Last year, around this time, I published a guest post by my colleague Myles Brawer in which he described his philosophy of “easing the sail” when it comes to guiding students’ behavior choices. Since then I’ve written a few more times about the way I think about social emotional learning (here and here for example) while continuing to write predominantly about making math and science instruction accessible to all students through differentiated curriculum and assessments. What I love about the following piece by my colleague in the New York Educator Voice Fellowship, Amber Chandler, is the way she braids together these two strands of the work that so many of us are doing every day. All teachers want our students to learn content. All teachers also want our students to learn how to be thoughtful and caring people. Amber’s idea is to apply the things we know about good teaching towards teaching students how to “be good.” The care she has for her students comes through in her vivid descriptions of them as well as in the thought she puts into every one of their interactions. I hope you enjoy her perspective as much as I have and that you’ll let us both know your thoughts on Twitter and in the comments. - JRTM
I have this horrible story.
So, once upon a time, about ten years ago, Kelsey was a bubbly, funny, social butterfly who also happened to be a good writer and avid reader. She had a problem though. Kelsey was late every day the first week of class. Perpetually. Kelsey’s class before mine was pretty far away, but without fail, just as I had finished attendance, taken my I’m-getting-ready-to-teach-big-breath, Kelsey would make a Kramer-like entrance, apologizing profusely. Second week of school: she’s still late every day. We had a little talk. By the end of the third week, middle school students have their schedule figured out and routes adjusted. Not Kelsey.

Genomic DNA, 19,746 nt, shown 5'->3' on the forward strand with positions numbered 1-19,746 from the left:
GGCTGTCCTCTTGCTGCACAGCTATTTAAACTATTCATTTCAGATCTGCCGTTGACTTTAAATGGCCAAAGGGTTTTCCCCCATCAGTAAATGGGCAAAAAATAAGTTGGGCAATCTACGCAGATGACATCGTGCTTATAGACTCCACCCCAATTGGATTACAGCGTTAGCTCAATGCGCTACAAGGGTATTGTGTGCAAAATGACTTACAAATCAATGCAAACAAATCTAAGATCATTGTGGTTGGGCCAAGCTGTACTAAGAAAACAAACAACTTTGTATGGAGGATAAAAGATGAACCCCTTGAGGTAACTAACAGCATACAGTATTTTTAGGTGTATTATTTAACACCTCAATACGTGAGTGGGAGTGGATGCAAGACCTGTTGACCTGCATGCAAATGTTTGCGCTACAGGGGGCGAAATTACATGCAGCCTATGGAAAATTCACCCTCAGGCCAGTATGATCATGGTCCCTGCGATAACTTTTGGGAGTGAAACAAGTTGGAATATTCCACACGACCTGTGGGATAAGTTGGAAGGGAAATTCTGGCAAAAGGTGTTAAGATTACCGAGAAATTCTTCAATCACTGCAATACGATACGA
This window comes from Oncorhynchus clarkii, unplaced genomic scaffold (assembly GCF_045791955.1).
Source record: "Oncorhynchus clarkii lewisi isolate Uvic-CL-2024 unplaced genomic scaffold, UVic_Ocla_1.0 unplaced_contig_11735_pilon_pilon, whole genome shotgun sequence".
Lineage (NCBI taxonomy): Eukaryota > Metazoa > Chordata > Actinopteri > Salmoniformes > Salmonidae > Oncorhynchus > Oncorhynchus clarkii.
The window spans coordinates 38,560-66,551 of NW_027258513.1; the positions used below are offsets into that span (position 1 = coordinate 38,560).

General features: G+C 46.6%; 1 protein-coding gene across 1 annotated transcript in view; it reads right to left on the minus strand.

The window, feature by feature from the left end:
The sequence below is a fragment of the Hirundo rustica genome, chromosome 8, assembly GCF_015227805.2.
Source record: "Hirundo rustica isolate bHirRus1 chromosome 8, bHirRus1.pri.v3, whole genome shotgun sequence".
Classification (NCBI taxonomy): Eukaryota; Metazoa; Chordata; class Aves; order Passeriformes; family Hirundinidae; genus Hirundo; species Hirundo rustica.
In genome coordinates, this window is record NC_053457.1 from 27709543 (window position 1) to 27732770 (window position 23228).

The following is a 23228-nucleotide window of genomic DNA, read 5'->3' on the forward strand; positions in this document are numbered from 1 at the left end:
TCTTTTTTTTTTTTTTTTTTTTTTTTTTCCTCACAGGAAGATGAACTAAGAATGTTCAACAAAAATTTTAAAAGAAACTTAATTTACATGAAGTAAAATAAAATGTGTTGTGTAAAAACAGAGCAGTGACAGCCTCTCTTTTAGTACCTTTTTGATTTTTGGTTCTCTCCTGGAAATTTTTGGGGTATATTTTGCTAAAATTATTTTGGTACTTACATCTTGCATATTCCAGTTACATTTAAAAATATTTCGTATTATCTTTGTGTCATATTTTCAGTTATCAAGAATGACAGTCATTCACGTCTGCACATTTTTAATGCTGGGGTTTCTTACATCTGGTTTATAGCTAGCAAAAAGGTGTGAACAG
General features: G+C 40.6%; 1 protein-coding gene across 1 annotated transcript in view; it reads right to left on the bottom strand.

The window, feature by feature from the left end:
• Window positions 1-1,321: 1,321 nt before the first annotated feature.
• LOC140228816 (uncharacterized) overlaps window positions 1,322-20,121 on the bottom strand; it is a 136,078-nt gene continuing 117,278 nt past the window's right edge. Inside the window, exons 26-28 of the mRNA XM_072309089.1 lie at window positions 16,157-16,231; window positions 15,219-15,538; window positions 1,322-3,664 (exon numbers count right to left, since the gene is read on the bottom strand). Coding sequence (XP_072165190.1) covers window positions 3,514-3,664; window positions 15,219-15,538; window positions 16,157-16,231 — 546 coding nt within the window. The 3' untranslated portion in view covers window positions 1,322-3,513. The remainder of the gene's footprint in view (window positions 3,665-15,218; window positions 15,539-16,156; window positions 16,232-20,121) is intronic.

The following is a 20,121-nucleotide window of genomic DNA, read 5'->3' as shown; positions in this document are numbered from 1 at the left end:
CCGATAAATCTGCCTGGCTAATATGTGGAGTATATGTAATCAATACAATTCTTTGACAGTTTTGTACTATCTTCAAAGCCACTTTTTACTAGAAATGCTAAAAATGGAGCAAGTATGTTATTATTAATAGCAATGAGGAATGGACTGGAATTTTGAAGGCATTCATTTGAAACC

“Kelsey, why are you late? No, don’t tell me. I don’t care because you are late. Every. Single. Day. Enough is enough. If everyone else can get here, why can’t you? Go to the assistant principal.”
Kelsey burst into tears, and made an exit that rivaled anything she’d ever done on the way in the door. Kelsey did not get detentions. Kelsey got 100’s and lots of stars and checkmarks. This was not a girl who was going to understand how to look appropriately bored and detached in detention, and I was immediately remorseful that I had been so rough on this happy-go-lucky twelve year old. The more I imagined her in detention with her Minnie Mouse t-shirt (I’m not making that up), the more I worried that I was scarring her for life. I wanted to just drop the whole thing. But, back then, I had one little problem: I was fair.
When you are fair, as I was back then, I had to dole out the same punishment for every child. Over time, I found myself more and more uncomfortable with this approach, but somehow being accused of not being UNfair was enough to keep me from making any changes. What finally happened?
Differentiation is what happened. Academically, I had come to see the importance of meeting students where they were, personalizing my approach, and allowing choice. You might say I took Differentiation to the extreme as I launched a project based classroom a few years ago where I now act much more as an educated facilitator than the boss of any room. Yet, for many years, Differentiation was an academic concept, and for almost everyone I know, it still is. In the last year, as I wrote The Flexible ELA Classroom, I came to realize that there was a layer of Differentiation that doesn’t seem to be occurring, and that is in the realm of social emotional learning. Why would I think that meeting kids where they were was a good thing academically without logically knowing that the whole child requires more than academic Differentiation, the whole child requires flexibility?